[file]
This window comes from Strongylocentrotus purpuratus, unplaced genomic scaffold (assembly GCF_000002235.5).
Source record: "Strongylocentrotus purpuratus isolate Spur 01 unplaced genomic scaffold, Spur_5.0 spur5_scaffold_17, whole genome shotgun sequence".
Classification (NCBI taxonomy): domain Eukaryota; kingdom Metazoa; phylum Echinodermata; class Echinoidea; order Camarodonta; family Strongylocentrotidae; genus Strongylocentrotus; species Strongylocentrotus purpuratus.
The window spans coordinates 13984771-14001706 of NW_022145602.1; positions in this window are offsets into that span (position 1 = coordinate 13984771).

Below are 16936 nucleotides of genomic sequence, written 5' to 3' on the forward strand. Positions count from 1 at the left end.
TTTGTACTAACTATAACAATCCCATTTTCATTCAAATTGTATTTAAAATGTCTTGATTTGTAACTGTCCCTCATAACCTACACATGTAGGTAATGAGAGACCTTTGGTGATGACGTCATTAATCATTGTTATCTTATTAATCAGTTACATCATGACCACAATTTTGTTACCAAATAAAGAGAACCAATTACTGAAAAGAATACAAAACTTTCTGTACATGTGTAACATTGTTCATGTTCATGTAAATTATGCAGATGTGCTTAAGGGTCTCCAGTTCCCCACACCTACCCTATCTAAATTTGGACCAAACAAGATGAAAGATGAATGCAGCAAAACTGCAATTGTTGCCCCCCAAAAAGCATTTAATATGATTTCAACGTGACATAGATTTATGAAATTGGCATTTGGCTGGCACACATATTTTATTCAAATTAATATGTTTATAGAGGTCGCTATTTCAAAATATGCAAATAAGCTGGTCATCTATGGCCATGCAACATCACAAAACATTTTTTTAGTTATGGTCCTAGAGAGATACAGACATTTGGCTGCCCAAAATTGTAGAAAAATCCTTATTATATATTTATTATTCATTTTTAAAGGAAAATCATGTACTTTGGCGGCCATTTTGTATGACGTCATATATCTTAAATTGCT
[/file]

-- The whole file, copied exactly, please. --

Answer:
This window comes from Strongylocentrotus purpuratus, unplaced genomic scaffold (assembly GCF_000002235.5).
Source record: "Strongylocentrotus purpuratus isolate Spur 01 unplaced genomic scaffold, Spur_5.0 spur5_scaffold_17, whole genome shotgun sequence".
Classification (NCBI taxonomy): domain Eukaryota; kingdom Metazoa; phylum Echinodermata; class Echinoidea; order Camarodonta; family Strongylocentrotidae; genus Strongylocentrotus; species Strongylocentrotus purpuratus.
The window spans coordinates 13984771-14001706 of NW_022145602.1; positions in this window are offsets into that span (position 1 = coordinate 13984771).

Below are 16936 nucleotides of genomic sequence, written 5' to 3' on the forward strand. Positions count from 1 at the left end.
TTTGTACTAACTATAACAATCCCATTTTCATTCAAATTGTATTTAAAATGTCTTGATTTGTAACTGTCCCTCATAACCTACACATGTAGGTAATGAGAGACCTTTGGTGATGACGTCATTAATCATTGTTATCTTATTAATCAGTTACATCATGACCACAATTTTGTTACCAAATAAAGAGAACCAATTACTGAAAAGAATACAAAACTTTCTGTACATGTGTAACATTGTTCATGTTCATGTAAATTATGCAGATGTGCTTAAGGGTCTCCAGTTCCCCACACCTACCCTATCTAAATTTGGACCAAACAAGATGAAAGATGAATGCAGCAAAACTGCAATTGTTGCCCCCCAAAAAGCATTTAATATGATTTCAACGTGACATAGATTTATGAAATTGGCATTTGGCTGGCACACATATTTTATTCAAATTAATATGTTTATAGAGGTCGCTATTTCAAAATATGCAAATAAGCTGGTCATCTATGGCCATGCAACATCACAAAACATTTTTTTAGTTATGGTCCTAGAGAGATACAGACATTTGGCTGCCCAAAATTGTAGAAAAATCCTTATTATATATTTATTATTCATTTTTAAAGGAAAATCATGTACTTTGGCGGCCATTTTGTATGACGTCATATATCTTAAATTGCT